A former NAACP leader in Washington state who was exposed in 2015 as a white woman pretending to be black has reached an agreement to avoid trial on charges of welfare fraud.

Rachel Dolezal, who changed her name to Nkechi Diallo two years ago, was charged with two felonies last May.

Investigators alleged she failed to report tens of thousands of dollars in income from her memoir, “In Full Color: Finding My Place in a Black and White World,” and other sources, so she could collect $8,847 in food and child care assistance from the state.

The Spokesman-Review reported Friday that Diallo entered into an agreement with prosecutors March 25 in Spokane County Superior Court to repay the money and complete 120 hours of community service to avoid a trial.

“I think that this is a fair resolution of the case,” her attorney, Bevan Maxey, said Thursday. “I don’t think it was Ms. Diallo’s intent to defraud anyone. I think this will allow her to move forward in her life.”

“She’s a very intelligent and creative woman and I hope that she can put this behind her,” Maxey said.

Diallo was born to white parents and grew up near Troy, Montana.

She has said she began to change her perspective on race as a teenager, after her religious parents adopted four black children. She decided to become publicly black years later, after a divorce.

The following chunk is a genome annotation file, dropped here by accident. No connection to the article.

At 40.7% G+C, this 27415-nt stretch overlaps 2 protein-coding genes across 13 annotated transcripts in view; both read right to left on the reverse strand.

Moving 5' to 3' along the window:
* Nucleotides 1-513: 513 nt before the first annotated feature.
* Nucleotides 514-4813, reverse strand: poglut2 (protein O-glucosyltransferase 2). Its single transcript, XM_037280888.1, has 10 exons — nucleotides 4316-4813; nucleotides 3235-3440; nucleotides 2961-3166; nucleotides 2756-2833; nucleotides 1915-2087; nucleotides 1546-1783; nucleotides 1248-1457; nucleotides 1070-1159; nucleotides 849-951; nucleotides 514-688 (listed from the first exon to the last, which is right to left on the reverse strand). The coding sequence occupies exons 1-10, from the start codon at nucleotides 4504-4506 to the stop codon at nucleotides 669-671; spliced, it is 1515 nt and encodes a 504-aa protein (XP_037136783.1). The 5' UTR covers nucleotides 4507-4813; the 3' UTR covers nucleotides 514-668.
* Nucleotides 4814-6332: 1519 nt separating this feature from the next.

The ruse worked for years. But in 2015 her parents, with whom she has long feuded, told reporters that their daughter was white and was presenting herself as a black activist in the Spokane region.

The story became an international sensation.

She was eventually fired as head of the Spokane chapter of the NAACP and kicked off a police ombudsman commission. She also lost her job teaching African studies at Eastern Washington University.

Court documents later showed she had deposited nearly $84,000 into her bank account over a two-year period, from a variety of sources, without reporting most of it to the Department of Social and Health Services. That led to charges of welfare fraud.

The money came from her book, speaking engagements, soap making and the sale of her art, court documents said.


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